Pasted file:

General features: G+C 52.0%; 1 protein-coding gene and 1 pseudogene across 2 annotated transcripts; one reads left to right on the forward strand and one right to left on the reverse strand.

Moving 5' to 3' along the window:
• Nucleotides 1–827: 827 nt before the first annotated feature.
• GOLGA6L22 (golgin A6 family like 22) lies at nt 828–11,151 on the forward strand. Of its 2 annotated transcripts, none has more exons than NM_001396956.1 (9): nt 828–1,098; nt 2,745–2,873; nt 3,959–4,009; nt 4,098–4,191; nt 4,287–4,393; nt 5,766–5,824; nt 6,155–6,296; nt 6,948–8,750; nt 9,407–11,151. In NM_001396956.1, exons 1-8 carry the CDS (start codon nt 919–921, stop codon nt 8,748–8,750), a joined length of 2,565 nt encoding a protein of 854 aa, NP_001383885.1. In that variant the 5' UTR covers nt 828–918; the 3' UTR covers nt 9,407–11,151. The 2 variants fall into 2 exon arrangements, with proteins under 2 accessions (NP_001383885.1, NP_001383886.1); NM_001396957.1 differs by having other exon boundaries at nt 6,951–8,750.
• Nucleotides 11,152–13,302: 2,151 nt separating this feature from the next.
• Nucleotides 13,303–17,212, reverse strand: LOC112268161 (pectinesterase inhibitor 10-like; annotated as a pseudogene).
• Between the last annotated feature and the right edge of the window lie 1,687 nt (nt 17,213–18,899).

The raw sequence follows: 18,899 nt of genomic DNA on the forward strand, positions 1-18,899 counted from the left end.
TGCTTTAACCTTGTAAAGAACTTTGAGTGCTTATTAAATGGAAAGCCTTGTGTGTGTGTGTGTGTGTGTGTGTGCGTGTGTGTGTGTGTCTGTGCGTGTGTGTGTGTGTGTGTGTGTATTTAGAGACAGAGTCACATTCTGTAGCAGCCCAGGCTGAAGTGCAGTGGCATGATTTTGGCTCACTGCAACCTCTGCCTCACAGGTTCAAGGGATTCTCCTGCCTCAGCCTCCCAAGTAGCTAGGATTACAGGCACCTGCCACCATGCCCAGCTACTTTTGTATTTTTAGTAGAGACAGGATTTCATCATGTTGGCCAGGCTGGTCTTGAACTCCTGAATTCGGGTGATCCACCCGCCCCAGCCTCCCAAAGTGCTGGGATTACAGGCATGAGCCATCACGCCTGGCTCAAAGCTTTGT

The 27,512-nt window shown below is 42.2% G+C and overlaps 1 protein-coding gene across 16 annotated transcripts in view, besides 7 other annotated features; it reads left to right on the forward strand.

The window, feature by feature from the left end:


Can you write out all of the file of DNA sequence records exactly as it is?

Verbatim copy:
General features: G+C 52.0%; 1 protein-coding gene and 1 pseudogene across 2 annotated transcripts; one reads left to right on the forward strand and one right to left on the reverse strand.

Moving 5' to 3' along the window:
• Nucleotides 1–827: 827 nt before the first annotated feature.
• GOLGA6L22 (golgin A6 family like 22) lies at nt 828–11,151 on the forward strand. Of its 2 annotated transcripts, none has more exons than NM_001396956.1 (9): nt 828–1,098; nt 2,745–2,873; nt 3,959–4,009; nt 4,098–4,191; nt 4,287–4,393; nt 5,766–5,824; nt 6,155–6,296; nt 6,948–8,750; nt 9,407–11,151. In NM_001396956.1, exons 1-8 carry the CDS (start codon nt 919–921, stop codon nt 8,748–8,750), a joined length of 2,565 nt encoding a protein of 854 aa, NP_001383885.1. In that variant the 5' UTR covers nt 828–918; the 3' UTR covers nt 9,407–11,151. The 2 variants fall into 2 exon arrangements, with proteins under 2 accessions (NP_001383885.1, NP_001383886.1); NM_001396957.1 differs by having other exon boundaries at nt 6,951–8,750.
• Nucleotides 11,152–13,302: 2,151 nt separating this feature from the next.
• Nucleotides 13,303–17,212, reverse strand: LOC112268161 (pectinesterase inhibitor 10-like; annotated as a pseudogene).
• Between the last annotated feature and the right edge of the window lie 1,687 nt (nt 17,213–18,899).

The raw sequence follows: 18,899 nt of genomic DNA on the forward strand, positions 1-18,899 counted from the left end.
TGCTTTAACCTTGTAAAGAACTTTGAGTGCTTATTAAATGGAAAGCCTTGTGTGTGTGTGTGTGTGTGTGTGTGCGTGTGTGTGTGTGTCTGTGCGTGTGTGTGTGTGTGTGTGTGTATTTAGAGACAGAGTCACATTCTGTAGCAGCCCAGGCTGAAGTGCAGTGGCATGATTTTGGCTCACTGCAACCTCTGCCTCACAGGTTCAAGGGATTCTCCTGCCTCAGCCTCCCAAGTAGCTAGGATTACAGGCACCTGCCACCATGCCCAGCTACTTTTGTATTTTTAGTAGAGACAGGATTTCATCATGTTGGCCAGGCTGGTCTTGAACTCCTGAATTCGGGTGATCCACCCGCCCCAGCCTCCCAAAGTGCTGGGATTACAGGCATGAGCCATCACGCCTGGCTCAAAGCTTTGT

The 27,512-nt window shown below is 42.2% G+C and overlaps 1 protein-coding gene across 16 annotated transcripts in view, besides 7 other annotated features; it reads left to right on the forward strand.

The window, feature by feature from the left end: